/Debunking Myths about Quantum Cryptography (via Qpute.com)

Debunking Myths about Quantum Cryptography (via Qpute.com)

Quantum computing has long captured the imagination of the technology industry, and last year’s news of Google reaching a “quantum supremacy” milestone planted a real stake in the ground.

It’s clear that quantum computing will vastly change what we can do with computers. It will bring unprecedented speed and capabilities that will lead to fast scientific and medical advances, better diagnosis of illness, faster production of drugs and improved modelling of climate change forecasts, among many other things that will greatly impact society. It also will break the encryption we use to protect data and computer systems today. Given how much data is stolen from U.S. industry and government, this is a huge problem. 
While the cybersecurity industry understands the implications of quantum computing on security, less is known about how to protect against the quantum threat to data security. NIST is leading efforts to create algorithms strong enough to protect against quantum attacks, but this is several years away and updating current mathematical algorithms will extend protections only for a limited time, until advances in quantum computers make it easy to crack.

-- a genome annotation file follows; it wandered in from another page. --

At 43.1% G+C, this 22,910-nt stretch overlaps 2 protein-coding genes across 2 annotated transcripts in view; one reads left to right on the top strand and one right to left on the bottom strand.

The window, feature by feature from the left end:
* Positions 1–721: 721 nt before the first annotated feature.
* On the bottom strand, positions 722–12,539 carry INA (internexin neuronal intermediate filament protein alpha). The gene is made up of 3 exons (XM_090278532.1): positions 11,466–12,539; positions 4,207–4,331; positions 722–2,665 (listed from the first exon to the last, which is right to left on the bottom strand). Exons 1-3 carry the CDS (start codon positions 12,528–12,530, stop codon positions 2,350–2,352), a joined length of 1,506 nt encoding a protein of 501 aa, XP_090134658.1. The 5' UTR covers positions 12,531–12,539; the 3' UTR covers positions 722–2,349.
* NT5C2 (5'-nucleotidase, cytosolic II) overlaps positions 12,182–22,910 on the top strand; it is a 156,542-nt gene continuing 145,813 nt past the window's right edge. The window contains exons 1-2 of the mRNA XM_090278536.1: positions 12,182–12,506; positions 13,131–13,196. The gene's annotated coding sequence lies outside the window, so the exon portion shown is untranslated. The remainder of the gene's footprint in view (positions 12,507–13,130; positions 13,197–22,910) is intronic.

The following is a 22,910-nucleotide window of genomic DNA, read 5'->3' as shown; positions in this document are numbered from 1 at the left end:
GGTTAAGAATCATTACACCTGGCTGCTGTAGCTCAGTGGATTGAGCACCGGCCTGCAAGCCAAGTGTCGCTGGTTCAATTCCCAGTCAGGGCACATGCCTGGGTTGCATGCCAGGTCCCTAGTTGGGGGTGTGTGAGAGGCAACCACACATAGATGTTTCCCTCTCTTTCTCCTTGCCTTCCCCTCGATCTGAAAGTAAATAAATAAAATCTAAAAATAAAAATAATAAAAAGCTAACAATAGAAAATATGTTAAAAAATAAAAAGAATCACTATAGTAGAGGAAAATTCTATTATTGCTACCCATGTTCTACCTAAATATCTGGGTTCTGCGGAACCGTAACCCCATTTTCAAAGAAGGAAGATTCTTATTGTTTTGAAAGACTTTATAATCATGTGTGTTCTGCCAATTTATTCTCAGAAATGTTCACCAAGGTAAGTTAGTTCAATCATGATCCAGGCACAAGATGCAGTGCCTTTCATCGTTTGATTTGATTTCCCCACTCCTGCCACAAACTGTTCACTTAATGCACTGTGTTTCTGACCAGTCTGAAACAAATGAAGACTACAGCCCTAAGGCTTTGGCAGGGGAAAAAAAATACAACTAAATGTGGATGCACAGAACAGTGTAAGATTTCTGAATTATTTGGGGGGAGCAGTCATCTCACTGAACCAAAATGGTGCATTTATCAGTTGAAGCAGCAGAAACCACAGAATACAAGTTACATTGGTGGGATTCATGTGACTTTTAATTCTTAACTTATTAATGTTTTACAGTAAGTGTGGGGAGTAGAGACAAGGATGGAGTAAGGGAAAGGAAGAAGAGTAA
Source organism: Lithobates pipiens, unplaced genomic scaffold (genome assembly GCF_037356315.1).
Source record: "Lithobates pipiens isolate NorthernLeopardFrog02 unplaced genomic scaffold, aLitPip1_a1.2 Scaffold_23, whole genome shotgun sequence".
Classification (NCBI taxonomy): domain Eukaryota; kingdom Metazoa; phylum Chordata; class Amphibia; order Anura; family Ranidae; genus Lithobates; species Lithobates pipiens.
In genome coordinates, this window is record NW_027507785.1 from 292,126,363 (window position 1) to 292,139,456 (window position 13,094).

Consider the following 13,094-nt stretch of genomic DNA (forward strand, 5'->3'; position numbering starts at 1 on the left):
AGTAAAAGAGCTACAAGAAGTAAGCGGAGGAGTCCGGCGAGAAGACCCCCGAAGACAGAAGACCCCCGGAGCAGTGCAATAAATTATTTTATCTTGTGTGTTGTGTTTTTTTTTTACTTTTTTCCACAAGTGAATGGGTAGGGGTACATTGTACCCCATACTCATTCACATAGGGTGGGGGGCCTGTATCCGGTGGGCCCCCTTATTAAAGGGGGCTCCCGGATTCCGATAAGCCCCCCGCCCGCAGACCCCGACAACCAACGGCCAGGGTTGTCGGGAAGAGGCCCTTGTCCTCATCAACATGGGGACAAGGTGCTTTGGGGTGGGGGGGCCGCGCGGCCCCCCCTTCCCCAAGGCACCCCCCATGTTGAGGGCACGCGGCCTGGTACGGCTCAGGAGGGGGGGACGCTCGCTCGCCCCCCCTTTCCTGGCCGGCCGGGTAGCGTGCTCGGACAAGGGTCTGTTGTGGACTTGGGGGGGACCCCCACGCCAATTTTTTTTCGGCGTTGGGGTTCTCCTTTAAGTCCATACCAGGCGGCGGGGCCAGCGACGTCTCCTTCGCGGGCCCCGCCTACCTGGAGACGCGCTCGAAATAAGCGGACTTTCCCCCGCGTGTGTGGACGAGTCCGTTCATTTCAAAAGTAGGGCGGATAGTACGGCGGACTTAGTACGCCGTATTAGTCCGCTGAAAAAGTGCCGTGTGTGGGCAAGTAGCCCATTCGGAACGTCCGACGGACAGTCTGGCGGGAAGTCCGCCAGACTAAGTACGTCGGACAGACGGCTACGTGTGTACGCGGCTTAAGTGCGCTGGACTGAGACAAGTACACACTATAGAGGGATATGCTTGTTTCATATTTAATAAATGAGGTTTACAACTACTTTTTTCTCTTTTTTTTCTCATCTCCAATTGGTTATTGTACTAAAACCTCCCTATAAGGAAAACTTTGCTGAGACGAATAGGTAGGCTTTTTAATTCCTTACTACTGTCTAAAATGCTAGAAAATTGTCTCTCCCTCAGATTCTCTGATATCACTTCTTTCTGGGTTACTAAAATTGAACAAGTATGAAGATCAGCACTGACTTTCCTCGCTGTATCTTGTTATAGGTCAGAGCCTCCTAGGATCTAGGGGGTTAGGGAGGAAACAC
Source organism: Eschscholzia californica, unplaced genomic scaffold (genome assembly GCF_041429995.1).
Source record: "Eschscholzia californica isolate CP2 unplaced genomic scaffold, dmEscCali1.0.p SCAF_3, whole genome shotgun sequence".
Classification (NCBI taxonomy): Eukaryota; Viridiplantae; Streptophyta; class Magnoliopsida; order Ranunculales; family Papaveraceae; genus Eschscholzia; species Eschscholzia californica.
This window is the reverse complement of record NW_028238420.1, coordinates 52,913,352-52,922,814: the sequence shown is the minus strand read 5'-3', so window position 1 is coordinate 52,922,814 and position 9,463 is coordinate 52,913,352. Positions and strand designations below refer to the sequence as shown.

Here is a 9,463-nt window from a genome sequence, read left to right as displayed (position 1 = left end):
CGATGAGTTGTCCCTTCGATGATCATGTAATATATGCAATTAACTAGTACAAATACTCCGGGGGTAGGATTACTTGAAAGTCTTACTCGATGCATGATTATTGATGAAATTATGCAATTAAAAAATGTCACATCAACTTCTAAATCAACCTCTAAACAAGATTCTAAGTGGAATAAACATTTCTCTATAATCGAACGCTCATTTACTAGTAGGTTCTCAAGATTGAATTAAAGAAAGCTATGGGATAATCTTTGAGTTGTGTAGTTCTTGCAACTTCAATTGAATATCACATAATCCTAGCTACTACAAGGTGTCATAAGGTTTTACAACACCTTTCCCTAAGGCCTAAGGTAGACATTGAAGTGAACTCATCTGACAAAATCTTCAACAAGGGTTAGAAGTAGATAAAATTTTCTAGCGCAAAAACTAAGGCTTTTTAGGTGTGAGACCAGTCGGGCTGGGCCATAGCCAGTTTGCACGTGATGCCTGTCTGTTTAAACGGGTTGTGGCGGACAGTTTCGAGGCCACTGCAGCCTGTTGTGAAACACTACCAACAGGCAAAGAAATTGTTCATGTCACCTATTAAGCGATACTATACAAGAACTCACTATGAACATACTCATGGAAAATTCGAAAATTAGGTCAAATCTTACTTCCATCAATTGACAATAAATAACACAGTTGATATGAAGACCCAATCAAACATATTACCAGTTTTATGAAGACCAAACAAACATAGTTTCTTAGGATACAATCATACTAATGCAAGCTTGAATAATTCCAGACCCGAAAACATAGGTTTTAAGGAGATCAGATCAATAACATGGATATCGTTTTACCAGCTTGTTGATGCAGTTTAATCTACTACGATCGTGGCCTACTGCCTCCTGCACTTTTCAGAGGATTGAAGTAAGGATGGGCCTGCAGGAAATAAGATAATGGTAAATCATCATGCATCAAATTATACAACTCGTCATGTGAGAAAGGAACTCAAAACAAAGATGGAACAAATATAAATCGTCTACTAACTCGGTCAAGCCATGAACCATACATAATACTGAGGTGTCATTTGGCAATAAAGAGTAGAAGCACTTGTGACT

Quantum cryptography solves this problem by exploiting the properties of quantum mechanics to securely transmit cryptographic keys using laser-generated photons of light. The best known example of quantum cryptography is Quantum Key Distribution (QKD). Because QKD is rooted in the laws of physics, not mathematical computations like traditional encryption, the system is theoretically unbreakable. 
Despite its promise for ultra-secure transmissions of sensitive information, there are a number of misconceptions about QKD. Given that QKD offers protection today for the quantum threats that are around the corner, addressing the myths of QKD is essential for ensuring that our encrypted data stays secret and out of the hands of hackers and foreign governments.
Myth #1: It only works for short distances